– Lethargy. If she’s normally active and playful, but is now showing signs of exhaustion and wishes to sleep most of the time, there’s a good chance that something is seriously wrong (assuming that nothing else in her home-life has changed).




– Reclusive Behavior. Most (not all) healthy cats desire to be around people; they love the affection. Conversely, sick cats prefer to be left alone. If Fluffy is normally under your feet, but has recently taken to dark corners where she sleeps most of the time… it’s a sign that something is amiss, and it’s probably the onset of a medical condition; she’s in pain and it’s her only way of letting you know.


– Trouble Eating. Probably gum disease or tooth pain, and it needs attention quickly. A normal-weight cat requires about 5.5 ounces (or its nutritional equivalent) every single day! If she doesn’t get that much…for whatever reason… you’re facing some serious(and possibly irreversible) problems.


– Temperament. Are you grouchy when you’re sick? Sure you are, and so is Fluffy. If she’s grumpy for a day, I wouldn’t fire up the Ferrari and race to the Emergency Room, but if I see it for more than a day or so…Vrooom; off we go!


– Licking Strange Things. Cats will seek what the body tells them it needs; nature at its finest. If, for example, she starts licking concrete, the very-clear message is that her system is suffering from a deficiency of calcium, or possibly sodium (both are in concrete).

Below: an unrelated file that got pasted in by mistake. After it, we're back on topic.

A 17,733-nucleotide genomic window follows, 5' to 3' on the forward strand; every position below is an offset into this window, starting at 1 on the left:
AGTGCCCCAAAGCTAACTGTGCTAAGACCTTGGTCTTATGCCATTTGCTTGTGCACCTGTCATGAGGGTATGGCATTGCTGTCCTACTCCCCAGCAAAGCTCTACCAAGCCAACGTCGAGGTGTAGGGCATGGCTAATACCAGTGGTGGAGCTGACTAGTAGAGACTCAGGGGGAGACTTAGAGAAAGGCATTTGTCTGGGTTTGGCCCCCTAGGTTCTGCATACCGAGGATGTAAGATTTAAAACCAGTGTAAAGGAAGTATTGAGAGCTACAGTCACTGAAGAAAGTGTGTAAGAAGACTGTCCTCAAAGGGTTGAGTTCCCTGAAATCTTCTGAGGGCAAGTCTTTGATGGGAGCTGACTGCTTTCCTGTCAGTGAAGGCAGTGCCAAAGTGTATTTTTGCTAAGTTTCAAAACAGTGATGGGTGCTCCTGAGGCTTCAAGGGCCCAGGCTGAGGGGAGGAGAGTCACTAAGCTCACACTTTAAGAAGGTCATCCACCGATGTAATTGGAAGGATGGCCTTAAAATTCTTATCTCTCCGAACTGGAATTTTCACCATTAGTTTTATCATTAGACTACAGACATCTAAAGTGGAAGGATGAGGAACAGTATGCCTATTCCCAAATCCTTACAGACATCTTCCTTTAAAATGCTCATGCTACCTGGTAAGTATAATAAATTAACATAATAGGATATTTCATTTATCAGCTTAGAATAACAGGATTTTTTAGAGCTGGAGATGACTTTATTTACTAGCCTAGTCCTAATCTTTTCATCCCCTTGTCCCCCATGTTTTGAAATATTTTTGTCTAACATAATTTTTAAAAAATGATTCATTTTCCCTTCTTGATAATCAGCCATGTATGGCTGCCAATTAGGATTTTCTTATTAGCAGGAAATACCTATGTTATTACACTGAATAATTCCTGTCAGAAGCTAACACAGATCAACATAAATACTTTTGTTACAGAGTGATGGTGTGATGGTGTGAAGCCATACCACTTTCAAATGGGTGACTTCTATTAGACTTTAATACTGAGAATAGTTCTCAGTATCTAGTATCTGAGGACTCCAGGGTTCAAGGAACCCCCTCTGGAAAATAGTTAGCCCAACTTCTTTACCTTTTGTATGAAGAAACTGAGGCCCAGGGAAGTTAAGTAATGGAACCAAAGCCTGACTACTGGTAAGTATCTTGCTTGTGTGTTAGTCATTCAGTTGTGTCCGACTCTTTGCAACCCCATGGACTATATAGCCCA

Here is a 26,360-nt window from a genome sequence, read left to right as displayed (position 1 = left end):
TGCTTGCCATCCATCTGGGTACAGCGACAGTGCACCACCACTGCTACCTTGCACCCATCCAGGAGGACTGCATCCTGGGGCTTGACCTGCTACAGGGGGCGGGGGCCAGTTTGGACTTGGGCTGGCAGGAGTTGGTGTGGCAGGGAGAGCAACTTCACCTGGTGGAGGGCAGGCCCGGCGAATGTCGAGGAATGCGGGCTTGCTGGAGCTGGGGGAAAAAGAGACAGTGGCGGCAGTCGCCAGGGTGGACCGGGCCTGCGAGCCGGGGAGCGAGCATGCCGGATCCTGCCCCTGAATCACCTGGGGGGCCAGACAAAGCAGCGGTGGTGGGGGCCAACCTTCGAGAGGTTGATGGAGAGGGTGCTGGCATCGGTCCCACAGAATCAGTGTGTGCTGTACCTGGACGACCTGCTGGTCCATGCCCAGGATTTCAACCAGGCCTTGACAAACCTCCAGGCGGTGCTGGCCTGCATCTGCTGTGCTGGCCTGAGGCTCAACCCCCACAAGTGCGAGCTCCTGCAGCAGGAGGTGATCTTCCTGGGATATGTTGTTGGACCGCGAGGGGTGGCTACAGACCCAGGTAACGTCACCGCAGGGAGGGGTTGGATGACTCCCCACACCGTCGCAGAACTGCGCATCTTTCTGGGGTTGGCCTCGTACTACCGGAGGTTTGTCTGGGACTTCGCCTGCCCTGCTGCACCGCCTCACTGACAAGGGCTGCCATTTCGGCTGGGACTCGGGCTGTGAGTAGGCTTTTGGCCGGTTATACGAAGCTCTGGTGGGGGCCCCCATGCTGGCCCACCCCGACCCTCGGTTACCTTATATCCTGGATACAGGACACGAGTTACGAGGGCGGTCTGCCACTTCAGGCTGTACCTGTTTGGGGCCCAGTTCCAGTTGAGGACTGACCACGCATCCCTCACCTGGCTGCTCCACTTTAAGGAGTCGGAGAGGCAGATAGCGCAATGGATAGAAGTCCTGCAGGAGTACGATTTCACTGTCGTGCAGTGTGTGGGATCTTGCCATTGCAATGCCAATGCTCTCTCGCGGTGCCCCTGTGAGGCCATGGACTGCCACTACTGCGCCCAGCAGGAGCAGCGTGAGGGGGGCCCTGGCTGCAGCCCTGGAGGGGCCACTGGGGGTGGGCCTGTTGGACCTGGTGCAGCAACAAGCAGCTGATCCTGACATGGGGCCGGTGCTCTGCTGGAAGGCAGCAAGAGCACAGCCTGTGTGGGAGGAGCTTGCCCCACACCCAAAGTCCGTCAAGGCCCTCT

– Physical Instability. Wobbly rear-end, inarticulate pouncing, stumbling. This is a HOT emergency! You’re witnessing signs of very critical problems, to include a few: Toxic poisoning, low Potassium, high Phosphorous, heart attack, inner-ear problems. And these are just a FEW possibilities, but all of them are potentially fatal!


– Excessive Localized Licking/Biting. Cats are self-healers by nature. If Fluffy constantly licks at a particular spot (say, on her side), it’s probably an external irritation (rash, open sore, etc). If she bites and pulls at the spot, it’s likely something hurting her from inside, and she’s trying to “get at it”… again, nature at work.


– Facial Expressions. I saved the best for last. As you’ve seen, Fluffy has several ways to communicate with you, but her facial expressions are the most accurate and the most telling. Everything shows up there: Curiosity, love, coyness, happiness, delight, hunger, affection, embarrassment, and… pain.

It’s notable to remember that felines will hide problems from us until the pain becomes unbearable. If you’re not attentive, a condition can easily be 70-80% into progression by the time you finally determine that something is wrong… and often that’s too late.


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Disclaimer: Kathy Fatheree is not at all a medical expert. Contents of this web site are a collection of Kathy’s assist feeding experiences as well as the experiences of other cat owners who have assist fed their cats. While every effort has been made to ensure the accuracy of the information, Kathy Fatheree or anyone associated with this web site cannot be held responsible for anything that may happen as a result of using the information on this site.